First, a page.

From a pure gameplay standpoint, Mario Kart Wii is probably the best game in the series. Hook up a Gamecube controller to the Wii and you’ll be hard pressed to find an arcade racer that controls better than this marvellous follow up to Mario Kart DS. The problem is… the Wii was a terrible console. There’s a reason why I said, “Hook up a Gamecube controller” as playing this game with the Wii-Remote is like ice skating with skates made from banana peels. The Wii-Wheel which came bundled with every copy of the game only made things worse and not even the Wii Remote + Nun-Chuk combo could save the day. The online experience was also tarnished by the Wii’s laughably bad network infrastructure. I remember spending an hour trying to set up an online race with my brother. I remember how relieved we were when we finally managed to establish a connection and I also remember how the intolerable lag forced us back to playing Street Fighter V on the PS3. However if you prefer to keep your Karting offline and have some spare Gamecube controllers in the closet, Mario Kart Wii is almost the perfect video game.

3: Super Mario Kart

It’s probably considering a bad thing that the original Mario Kart game is so high on this list but I guess when you start off at such an insane high the only place left to go is down. Released in 1992, Super Mario Kart is one of the most influential games of all time.  Clever use of the Super Nintendo’s Mode 7 processor allowed Nintendo to create a sprite-based racer that felt truly three-dimensional years before any of us knew what polygons were. Impressive visuals aside, Super Mario Kart received instant attention for being the first non-platformer set in the Mushroom Kingdom. As a 6 year old, this blew my tiny mind. Mario and Bowser go-karting together! Luigi attacking the Princess with a Koopa shell! Yoshi can drive! I found all of this incredibly hard to process. Super Mario Kart did a lot more than just place familiar faces in to a racing game. Also every aspect of the game incorporated elements found in previous Mario titles. Even if all the characters were replaced with the cast of Pitfighter this would still feel like a Mario game.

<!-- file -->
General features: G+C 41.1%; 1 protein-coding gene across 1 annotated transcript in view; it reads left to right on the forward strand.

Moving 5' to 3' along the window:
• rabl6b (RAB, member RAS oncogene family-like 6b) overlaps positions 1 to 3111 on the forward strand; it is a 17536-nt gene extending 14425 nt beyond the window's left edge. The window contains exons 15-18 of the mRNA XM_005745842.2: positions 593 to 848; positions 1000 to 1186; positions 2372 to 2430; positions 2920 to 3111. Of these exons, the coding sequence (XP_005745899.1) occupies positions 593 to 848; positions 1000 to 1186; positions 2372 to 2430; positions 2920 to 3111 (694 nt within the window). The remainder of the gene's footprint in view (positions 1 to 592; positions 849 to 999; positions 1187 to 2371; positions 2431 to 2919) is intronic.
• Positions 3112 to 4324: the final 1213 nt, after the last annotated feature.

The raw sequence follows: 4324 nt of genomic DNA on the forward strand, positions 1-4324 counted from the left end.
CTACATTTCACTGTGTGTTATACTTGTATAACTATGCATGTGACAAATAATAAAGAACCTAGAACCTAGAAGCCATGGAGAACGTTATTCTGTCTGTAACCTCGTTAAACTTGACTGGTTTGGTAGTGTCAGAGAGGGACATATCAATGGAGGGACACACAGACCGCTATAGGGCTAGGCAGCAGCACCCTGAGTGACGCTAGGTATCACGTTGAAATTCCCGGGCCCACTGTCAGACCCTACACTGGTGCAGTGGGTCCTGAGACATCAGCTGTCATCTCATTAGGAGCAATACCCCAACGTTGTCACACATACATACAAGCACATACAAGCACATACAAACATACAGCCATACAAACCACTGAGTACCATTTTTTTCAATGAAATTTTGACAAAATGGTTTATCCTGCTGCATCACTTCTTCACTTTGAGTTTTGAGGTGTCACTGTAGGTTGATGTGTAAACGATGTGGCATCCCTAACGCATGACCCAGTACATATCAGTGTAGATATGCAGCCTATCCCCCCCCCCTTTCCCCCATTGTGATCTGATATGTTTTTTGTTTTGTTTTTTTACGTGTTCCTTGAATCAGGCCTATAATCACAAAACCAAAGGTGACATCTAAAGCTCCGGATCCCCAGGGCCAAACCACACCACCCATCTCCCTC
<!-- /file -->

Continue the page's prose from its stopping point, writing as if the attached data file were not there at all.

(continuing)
2: Mario Kart: Double Dash!!

It’s been over a decade since Fran Mirabella gave Mario Kart: Double Dash a 7.9 and the Internet still hasn’t forgiven him. That’s because this game is absolutely incredible. Tag team racing not only sounds like a brilliant idea, Double Dash proved that it is one! Now instead of choosing either Koopa Troopa or Toad, you can choose them both and cycle between the pair with a single button tap! The introduction of character specific items encouraged players to try out different character combinations in an effort to find the ultimate dream team. If you’re often in first position, choose Donkey Kong and take advantage of his Big Banana (pause). However if  you have trouble keeping up with the pack, choose Baby Mario and unleash a Chain Chomp to take out everyone who’s ahead of you.  Beautiful graphics, exciting new characters, inventive track designs, excellent music and a unique gameplay twist all help to make this the best Mario Kart game ever to grace a console.

1: Mario Kart DS

If content is King, Mario Kart DS should be viewed as a God. This tiny DS cartridge features 32 courses, 12 characters, 36 karts, 18 items, a revamped battle mode, an emblem creation tool and 63 objectives to complete (including 7 boss battles) courtesy of the game’s all-new Mission mode. Mario Kart DS was also the first Nintendo game to feature online multiplayer and although the awful Friend Code system made it ironically difficult to play with your friends, it was still a blast to compete with strangers across the globe (until fun-killers learnt how to snake). At the time of its release, Mario Kart DS felt like a true return to form for the series. It brought back the twitch controls that Mario 64 was missing and the whiplash speed that Double Dash did so well without. There’s a reason why this game has sold 25 million copies to-date and can still be found on store shelves almost 9 later.